This anthology of nineteen short stories comes from an idea by Lana M. Ho-Shing. The basic premise
is that the authors are in a room and as they look out and see various people and situations, they
bring these to life through their stories. The surprising thing is what wonderful stories came from
this concept. Each of the nineteen stories is well-written.
While Ho-Shing deserves praise for the concept, equal praise should go to the compiler, Harpe, for
his selection of stories that touch the heart.
Two stories, "Austin, My Hero" by Tory Lynn and "Twilight" by Matthew Alan Pierce, recount the
friendships of boyhood friends, and both authors capture the essence of love as exhibited by young
boys. One loses his friend to death later in life, and the other loses his friend because he had to
move. Even though one seems much more tragic than the other, the parting was equally heart-wrenching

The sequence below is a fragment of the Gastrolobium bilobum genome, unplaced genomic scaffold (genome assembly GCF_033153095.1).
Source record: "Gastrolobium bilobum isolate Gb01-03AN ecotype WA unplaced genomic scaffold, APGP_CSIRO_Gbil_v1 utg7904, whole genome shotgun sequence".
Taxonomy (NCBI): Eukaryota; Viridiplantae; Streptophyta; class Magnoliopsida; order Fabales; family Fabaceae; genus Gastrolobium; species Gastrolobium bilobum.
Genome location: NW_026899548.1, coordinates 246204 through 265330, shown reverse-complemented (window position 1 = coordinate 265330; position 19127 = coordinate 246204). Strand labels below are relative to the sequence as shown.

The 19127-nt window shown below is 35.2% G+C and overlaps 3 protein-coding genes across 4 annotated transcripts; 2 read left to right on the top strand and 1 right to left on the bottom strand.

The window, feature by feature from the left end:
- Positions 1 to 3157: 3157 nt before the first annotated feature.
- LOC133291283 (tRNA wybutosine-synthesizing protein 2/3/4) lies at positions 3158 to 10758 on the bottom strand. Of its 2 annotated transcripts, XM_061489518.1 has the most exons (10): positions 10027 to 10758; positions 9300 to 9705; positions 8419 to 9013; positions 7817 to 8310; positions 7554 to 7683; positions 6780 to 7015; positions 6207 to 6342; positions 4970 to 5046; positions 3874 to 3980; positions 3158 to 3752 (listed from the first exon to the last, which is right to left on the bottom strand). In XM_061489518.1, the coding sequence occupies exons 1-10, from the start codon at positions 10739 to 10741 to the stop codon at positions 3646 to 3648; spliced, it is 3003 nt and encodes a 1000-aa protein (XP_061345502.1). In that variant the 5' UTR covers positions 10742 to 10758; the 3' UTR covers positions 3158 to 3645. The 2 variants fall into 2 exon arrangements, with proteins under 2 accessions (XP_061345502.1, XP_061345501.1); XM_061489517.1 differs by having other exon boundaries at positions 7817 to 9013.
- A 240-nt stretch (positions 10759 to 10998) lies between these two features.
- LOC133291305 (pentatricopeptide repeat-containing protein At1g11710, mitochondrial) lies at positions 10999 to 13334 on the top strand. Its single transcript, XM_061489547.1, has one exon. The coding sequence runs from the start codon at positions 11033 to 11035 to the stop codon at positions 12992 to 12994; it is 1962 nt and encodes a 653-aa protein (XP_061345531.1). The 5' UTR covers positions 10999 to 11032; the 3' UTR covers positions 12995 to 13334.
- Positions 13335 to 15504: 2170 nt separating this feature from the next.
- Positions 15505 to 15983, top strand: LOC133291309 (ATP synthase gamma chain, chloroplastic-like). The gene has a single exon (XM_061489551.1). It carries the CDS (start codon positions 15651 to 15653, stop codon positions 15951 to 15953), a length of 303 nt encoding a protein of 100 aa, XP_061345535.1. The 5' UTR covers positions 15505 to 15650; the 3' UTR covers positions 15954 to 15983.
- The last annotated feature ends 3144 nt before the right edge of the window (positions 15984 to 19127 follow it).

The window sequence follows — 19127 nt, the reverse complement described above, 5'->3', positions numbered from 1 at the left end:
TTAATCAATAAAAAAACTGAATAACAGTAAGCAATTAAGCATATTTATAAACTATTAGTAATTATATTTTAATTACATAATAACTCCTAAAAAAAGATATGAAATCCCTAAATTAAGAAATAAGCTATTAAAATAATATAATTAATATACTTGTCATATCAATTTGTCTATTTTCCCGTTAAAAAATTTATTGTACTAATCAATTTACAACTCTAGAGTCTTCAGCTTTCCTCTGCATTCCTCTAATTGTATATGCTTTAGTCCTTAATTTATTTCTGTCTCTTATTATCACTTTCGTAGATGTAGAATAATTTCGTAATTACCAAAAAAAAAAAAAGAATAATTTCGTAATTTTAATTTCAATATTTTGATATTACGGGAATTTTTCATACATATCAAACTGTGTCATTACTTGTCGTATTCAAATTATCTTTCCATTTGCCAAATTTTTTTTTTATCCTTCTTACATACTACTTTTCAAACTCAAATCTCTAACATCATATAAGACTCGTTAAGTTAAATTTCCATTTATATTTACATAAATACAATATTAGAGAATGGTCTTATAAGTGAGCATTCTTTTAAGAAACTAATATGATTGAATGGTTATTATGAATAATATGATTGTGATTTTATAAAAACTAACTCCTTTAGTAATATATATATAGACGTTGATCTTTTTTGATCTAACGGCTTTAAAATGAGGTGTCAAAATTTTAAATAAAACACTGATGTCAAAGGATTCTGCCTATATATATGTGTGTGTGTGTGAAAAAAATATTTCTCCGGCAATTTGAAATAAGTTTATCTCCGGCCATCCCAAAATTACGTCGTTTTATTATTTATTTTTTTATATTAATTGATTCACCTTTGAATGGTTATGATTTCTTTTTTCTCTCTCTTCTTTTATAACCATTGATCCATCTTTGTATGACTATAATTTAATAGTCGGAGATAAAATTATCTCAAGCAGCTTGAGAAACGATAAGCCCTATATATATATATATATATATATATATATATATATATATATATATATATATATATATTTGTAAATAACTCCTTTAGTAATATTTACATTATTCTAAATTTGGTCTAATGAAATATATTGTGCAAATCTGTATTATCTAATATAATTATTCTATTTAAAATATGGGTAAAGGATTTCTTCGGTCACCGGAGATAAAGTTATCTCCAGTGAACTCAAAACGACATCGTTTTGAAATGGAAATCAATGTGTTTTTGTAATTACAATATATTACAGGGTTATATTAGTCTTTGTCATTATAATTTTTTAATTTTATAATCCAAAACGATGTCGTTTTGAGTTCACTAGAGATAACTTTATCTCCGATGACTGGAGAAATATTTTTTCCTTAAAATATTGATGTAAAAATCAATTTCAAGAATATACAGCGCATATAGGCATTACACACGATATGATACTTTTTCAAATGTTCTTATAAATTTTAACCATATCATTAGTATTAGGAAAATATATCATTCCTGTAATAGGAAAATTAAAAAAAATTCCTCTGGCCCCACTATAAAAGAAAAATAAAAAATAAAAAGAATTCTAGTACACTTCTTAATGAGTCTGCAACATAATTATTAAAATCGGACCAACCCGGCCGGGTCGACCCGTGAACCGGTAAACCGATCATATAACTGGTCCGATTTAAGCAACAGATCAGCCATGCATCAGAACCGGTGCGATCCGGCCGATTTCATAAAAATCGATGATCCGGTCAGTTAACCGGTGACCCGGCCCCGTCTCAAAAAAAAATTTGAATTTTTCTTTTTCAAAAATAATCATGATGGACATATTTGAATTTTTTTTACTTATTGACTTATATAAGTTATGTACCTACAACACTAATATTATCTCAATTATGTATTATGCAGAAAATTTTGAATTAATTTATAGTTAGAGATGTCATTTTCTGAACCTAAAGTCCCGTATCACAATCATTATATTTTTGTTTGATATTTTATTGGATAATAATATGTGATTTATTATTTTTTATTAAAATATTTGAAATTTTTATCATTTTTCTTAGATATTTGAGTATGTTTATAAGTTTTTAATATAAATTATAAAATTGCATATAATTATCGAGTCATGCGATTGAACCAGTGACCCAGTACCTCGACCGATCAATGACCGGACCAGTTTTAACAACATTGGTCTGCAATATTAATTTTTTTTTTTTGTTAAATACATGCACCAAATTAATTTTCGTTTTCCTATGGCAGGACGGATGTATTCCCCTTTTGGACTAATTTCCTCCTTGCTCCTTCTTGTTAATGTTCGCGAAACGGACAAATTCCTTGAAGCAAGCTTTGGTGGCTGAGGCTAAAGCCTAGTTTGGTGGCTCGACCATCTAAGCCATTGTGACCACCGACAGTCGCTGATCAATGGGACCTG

for each of the boys.
One story, written by Ho-Shing, does not follow the premise of a window, but because of its
realistic account of the 9/11 tragedy, it was included in the anthology. One other story, "Killing
Frost," gives us a touching story of a young white man helping a black woman and her two daughters.
This is a book that should be on the desk of people who teach the short story; the idea of the
window (or something similar) could be used to jumpstart writers toward writing short stories. This
was a very enjoyable read.